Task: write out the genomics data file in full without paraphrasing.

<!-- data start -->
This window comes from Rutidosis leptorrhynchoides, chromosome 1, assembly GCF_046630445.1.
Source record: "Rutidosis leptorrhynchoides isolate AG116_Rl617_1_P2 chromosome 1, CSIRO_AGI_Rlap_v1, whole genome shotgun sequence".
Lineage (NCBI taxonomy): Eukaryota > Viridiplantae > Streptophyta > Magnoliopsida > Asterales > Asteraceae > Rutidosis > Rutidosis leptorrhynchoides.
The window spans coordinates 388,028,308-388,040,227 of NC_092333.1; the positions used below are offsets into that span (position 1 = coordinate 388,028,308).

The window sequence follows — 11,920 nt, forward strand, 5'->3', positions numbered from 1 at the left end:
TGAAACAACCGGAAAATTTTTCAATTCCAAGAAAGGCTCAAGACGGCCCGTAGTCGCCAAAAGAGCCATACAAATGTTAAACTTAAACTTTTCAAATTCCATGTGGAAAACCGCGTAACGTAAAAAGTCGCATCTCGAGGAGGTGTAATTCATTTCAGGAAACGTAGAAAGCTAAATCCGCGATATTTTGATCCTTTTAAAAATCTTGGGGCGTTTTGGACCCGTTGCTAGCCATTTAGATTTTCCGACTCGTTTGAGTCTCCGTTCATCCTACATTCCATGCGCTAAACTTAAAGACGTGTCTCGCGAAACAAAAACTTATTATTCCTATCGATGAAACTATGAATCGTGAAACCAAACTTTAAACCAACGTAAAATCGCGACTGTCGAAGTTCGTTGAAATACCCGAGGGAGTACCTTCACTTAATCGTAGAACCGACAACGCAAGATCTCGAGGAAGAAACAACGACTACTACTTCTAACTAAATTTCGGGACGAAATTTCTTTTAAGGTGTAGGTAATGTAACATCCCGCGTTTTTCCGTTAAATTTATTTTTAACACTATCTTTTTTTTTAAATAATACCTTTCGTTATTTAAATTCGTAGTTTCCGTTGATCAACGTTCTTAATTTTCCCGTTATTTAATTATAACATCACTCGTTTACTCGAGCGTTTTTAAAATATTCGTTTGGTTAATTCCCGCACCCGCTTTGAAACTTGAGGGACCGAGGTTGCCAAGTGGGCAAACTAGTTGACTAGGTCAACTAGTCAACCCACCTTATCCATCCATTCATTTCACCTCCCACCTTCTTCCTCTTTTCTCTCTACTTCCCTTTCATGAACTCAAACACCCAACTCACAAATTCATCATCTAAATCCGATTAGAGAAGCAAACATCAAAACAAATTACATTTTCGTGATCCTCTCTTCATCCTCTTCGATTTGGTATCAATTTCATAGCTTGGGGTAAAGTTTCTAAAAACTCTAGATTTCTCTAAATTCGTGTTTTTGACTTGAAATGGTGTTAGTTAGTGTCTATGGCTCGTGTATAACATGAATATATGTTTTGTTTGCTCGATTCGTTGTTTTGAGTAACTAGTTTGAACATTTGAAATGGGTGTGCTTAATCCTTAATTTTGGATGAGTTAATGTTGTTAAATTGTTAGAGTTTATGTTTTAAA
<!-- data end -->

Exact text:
This window comes from Rutidosis leptorrhynchoides, chromosome 1, assembly GCF_046630445.1.
Source record: "Rutidosis leptorrhynchoides isolate AG116_Rl617_1_P2 chromosome 1, CSIRO_AGI_Rlap_v1, whole genome shotgun sequence".
Lineage (NCBI taxonomy): Eukaryota > Viridiplantae > Streptophyta > Magnoliopsida > Asterales > Asteraceae > Rutidosis > Rutidosis leptorrhynchoides.
The window spans coordinates 388,028,308-388,040,227 of NC_092333.1; the positions used below are offsets into that span (position 1 = coordinate 388,028,308).

The window sequence follows — 11,920 nt, forward strand, 5'->3', positions numbered from 1 at the left end:
TGAAACAACCGGAAAATTTTTCAATTCCAAGAAAGGCTCAAGACGGCCCGTAGTCGCCAAAAGAGCCATACAAATGTTAAACTTAAACTTTTCAAATTCCATGTGGAAAACCGCGTAACGTAAAAAGTCGCATCTCGAGGAGGTGTAATTCATTTCAGGAAACGTAGAAAGCTAAATCCGCGATATTTTGATCCTTTTAAAAATCTTGGGGCGTTTTGGACCCGTTGCTAGCCATTTAGATTTTCCGACTCGTTTGAGTCTCCGTTCATCCTACATTCCATGCGCTAAACTTAAAGACGTGTCTCGCGAAACAAAAACTTATTATTCCTATCGATGAAACTATGAATCGTGAAACCAAACTTTAAACCAACGTAAAATCGCGACTGTCGAAGTTCGTTGAAATACCCGAGGGAGTACCTTCACTTAATCGTAGAACCGACAACGCAAGATCTCGAGGAAGAAACAACGACTACTACTTCTAACTAAATTTCGGGACGAAATTTCTTTTAAGGTGTAGGTAATGTAACATCCCGCGTTTTTCCGTTAAATTTATTTTTAACACTATCTTTTTTTTTAAATAATACCTTTCGTTATTTAAATTCGTAGTTTCCGTTGATCAACGTTCTTAATTTTCCCGTTATTTAATTATAACATCACTCGTTTACTCGAGCGTTTTTAAAATATTCGTTTGGTTAATTCCCGCACCCGCTTTGAAACTTGAGGGACCGAGGTTGCCAAGTGGGCAAACTAGTTGACTAGGTCAACTAGTCAACCCACCTTATCCATCCATTCATTTCACCTCCCACCTTCTTCCTCTTTTCTCTCTACTTCCCTTTCATGAACTCAAACACCCAACTCACAAATTCATCATCTAAATCCGATTAGAGAAGCAAACATCAAAACAAATTACATTTTCGTGATCCTCTCTTCATCCTCTTCGATTTGGTATCAATTTCATAGCTTGGGGTAAAGTTTCTAAAAACTCTAGATTTCTCTAAATTCGTGTTTTTGACTTGAAATGGTGTTAGTTAGTGTCTATGGCTCGTGTATAACATGAATATATGTTTTGTTTGCTCGATTCGTTGTTTTGAGTAACTAGTTTGAACATTTGAAATGGGTGTGCTTAATCCTTAATTTTGGATGAGTTAATGTTGTTAAATTGTTAGAGTTTATGTTTTAAA